Striking Down ObamaCare: A Closer Look

By now you’ve probably heard that ObamaCare has once again been ruled unconstitutional.

In response, South Dakota’s Attorney General Marty Jackley released a statement which said in part:

“Improving healthcare is too important to build on an unconstitutional foundation through a process that failed to respect the rights of states and individuals,” stated Attorney General Jackley. “Today’s Court ruling confirms that Congress’ powers are not unlimited, and that individual and state’s rights must be respected. Although an appeal of this decision by the federal government is eminent, the Federal Court has now given Congress direction to bring needed change to our healthcare system within the framework of our Constitution.”

The decision by federal judge C. Roger Vinson had been eagerly awaited by both proponents and opponents of ObamaCare, but it turned out to be an even more bitter disappointment for the socialists.

Early in the decision, “Father of the Constitution” James Madison is quoted highlighting an important principle of Americanism that is forgotten by many and held in contempt by some:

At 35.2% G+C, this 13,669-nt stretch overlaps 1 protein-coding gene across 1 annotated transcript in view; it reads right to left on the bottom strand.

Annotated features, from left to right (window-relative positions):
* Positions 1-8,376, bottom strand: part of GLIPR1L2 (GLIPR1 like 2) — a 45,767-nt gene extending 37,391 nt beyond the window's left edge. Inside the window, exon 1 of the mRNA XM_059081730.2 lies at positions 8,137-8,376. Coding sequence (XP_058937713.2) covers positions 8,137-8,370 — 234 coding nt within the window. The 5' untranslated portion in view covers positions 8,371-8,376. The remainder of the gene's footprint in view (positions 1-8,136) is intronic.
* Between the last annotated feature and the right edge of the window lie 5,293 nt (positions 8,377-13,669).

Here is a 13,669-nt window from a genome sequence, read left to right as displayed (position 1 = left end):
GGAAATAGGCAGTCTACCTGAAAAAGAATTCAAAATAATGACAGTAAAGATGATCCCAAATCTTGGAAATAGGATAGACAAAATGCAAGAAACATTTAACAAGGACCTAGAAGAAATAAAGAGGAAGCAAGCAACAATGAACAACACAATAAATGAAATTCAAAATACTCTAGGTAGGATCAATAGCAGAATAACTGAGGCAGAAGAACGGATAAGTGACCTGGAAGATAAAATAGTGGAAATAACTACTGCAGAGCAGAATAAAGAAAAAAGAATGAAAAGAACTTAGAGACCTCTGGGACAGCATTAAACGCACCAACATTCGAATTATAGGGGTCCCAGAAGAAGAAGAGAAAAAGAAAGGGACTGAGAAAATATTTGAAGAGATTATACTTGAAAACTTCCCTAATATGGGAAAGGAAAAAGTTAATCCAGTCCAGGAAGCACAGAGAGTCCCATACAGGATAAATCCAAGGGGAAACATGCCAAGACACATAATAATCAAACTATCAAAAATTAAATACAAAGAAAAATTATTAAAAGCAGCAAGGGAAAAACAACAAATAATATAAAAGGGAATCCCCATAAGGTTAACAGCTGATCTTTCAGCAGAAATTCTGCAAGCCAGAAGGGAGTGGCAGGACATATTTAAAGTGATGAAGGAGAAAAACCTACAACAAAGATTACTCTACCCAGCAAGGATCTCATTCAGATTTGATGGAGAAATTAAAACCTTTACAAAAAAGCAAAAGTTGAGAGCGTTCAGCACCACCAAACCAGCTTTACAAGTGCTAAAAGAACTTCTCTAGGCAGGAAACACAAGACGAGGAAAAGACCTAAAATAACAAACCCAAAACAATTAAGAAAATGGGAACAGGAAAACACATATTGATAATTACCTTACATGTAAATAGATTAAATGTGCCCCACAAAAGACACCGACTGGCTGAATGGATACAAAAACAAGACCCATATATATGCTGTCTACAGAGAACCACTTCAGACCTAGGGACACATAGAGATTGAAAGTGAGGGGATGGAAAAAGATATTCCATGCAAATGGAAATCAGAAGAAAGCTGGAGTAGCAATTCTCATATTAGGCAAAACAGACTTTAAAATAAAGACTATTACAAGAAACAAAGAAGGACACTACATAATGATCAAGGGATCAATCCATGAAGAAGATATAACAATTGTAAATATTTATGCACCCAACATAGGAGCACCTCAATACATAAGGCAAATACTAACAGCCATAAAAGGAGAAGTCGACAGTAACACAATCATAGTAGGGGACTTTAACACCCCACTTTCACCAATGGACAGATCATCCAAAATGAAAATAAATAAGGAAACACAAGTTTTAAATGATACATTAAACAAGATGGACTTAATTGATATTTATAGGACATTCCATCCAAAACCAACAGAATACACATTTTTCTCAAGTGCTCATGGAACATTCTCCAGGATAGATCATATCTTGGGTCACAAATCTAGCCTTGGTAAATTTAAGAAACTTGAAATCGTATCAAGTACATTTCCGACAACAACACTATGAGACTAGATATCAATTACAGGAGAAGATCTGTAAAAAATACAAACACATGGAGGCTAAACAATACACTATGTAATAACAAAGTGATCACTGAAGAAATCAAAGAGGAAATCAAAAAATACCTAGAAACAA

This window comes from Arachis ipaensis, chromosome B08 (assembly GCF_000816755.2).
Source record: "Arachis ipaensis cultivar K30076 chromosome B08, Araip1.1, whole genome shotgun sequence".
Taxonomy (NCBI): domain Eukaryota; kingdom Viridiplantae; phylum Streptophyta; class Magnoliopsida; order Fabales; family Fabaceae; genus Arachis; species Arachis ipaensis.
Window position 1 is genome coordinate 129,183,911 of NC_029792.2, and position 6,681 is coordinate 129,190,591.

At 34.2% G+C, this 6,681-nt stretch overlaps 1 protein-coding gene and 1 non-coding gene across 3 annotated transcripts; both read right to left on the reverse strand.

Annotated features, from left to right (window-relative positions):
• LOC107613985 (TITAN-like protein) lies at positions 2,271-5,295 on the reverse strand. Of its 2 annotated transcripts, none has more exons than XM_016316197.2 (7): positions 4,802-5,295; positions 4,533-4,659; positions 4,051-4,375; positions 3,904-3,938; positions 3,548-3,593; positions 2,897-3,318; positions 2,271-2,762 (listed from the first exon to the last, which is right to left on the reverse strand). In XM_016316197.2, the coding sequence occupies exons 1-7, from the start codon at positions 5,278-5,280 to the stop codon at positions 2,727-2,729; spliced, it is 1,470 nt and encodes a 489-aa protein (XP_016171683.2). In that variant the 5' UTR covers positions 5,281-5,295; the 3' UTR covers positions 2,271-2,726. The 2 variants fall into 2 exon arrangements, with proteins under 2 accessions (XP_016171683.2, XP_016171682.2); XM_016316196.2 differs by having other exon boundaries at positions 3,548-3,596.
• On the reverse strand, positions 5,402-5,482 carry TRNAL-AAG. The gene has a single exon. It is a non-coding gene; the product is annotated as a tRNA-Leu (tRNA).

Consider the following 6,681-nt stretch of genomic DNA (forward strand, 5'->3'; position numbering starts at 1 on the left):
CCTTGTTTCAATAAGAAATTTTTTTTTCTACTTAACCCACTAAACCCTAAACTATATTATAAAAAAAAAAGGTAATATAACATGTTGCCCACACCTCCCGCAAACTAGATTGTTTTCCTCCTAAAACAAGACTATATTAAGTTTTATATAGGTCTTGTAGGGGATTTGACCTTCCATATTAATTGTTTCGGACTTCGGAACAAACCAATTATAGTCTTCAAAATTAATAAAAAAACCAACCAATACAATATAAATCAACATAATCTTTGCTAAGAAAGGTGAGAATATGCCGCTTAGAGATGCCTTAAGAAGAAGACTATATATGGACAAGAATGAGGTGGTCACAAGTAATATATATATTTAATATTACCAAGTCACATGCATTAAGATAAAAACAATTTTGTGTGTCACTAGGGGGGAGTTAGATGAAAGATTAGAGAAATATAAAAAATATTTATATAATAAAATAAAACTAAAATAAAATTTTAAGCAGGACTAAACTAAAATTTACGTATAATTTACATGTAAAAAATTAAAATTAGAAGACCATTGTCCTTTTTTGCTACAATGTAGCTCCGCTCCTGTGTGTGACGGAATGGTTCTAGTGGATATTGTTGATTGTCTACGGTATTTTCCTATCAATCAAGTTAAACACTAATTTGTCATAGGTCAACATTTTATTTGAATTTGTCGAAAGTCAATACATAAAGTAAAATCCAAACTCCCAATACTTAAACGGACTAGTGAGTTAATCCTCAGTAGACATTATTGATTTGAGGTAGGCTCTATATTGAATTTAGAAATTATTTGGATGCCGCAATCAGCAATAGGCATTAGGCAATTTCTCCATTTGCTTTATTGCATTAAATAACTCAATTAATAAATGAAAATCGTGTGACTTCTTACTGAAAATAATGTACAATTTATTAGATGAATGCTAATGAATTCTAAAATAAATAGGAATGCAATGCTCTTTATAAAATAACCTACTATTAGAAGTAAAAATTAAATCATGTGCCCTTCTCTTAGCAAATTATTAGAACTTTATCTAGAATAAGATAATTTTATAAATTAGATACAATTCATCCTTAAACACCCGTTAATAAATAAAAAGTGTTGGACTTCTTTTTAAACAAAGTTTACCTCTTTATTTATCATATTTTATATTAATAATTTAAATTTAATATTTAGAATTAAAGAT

If men were angels, no government would be necessary. If angels were to govern men, neither external nor internal controls on government would be necessary. In framing a government which is to be administered by men over men, the great difficulty lies in this: you must first enable the government to control the governed; and in the next place oblige it to control itself.

Indeed. The American form of government recognized from the Judeo-Christian worldview that human beings are fallen, sinful creatures who have a strong propensity to quash the rights and freedoms of their fellow man–a propensity which not only follows into government, but is magnified by government power.

It is therefore no wonder that the architects of our Constitution enumerated the few powers delegated to the federal government in Article 1 Section 8–and health care systems, welfare redistribution systems and systems of charity are not among those powers. The Tenth Amendment further makes this clear.

Judge Vinson also notes another important statement about the limited powers of the federal government made by Madison:

The powers delegated by the Constitution to the federal government are few and defined. Those which are to remain in state governments are numerous and indefinite. The former will be exercised principally on external objects, as war, peace, negotiation, and foreign commerce. … The powers reserved to the several states will extend to all objects which, in the ordinary course of affairs, concern the lives, liberties, and properties of the people, and the internal order, improvement, and prosperity of the states.

Vinson also repudiates the Leftists who think our Constitution is outdated and obsolete:

Rather than being the mere historic relic of a bygone era, the principle behind a central government with limited power has “never been more relevant than in this day, when accretion, if not actual accession, of power to the federal government seems not only unavoidable, but even expedient.”